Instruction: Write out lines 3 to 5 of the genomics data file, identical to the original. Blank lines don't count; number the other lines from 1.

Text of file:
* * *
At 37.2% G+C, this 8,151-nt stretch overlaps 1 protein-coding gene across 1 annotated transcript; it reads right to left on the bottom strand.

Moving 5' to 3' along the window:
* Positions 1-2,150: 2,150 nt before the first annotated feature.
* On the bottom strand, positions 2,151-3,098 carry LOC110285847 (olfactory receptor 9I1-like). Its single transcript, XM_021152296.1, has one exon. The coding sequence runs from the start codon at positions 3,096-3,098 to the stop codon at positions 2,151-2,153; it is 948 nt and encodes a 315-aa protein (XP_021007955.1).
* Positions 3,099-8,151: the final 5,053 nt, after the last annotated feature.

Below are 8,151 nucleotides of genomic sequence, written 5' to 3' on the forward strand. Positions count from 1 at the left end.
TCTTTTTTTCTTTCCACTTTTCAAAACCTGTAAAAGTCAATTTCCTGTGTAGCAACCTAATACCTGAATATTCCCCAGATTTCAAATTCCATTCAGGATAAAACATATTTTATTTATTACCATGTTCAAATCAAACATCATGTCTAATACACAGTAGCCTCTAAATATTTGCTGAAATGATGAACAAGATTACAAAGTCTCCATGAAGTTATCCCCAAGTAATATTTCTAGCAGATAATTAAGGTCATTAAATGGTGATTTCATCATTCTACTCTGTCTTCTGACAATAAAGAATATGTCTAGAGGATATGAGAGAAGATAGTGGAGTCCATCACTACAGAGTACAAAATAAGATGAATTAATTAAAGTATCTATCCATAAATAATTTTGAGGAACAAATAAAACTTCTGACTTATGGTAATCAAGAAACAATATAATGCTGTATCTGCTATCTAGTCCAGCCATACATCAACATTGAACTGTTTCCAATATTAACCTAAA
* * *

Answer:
* Positions 1-2,150: 2,150 nt before the first annotated feature.
* On the bottom strand, positions 2,151-3,098 carry LOC110285847 (olfactory receptor 9I1-like). Its single transcript, XM_021152296.1, has one exon. The coding sequence runs from the start codon at positions 3,096-3,098 to the stop codon at positions 2,151-2,153; it is 948 nt and encodes a 315-aa protein (XP_021007955.1).
* Positions 3,099-8,151: the final 5,053 nt, after the last annotated feature.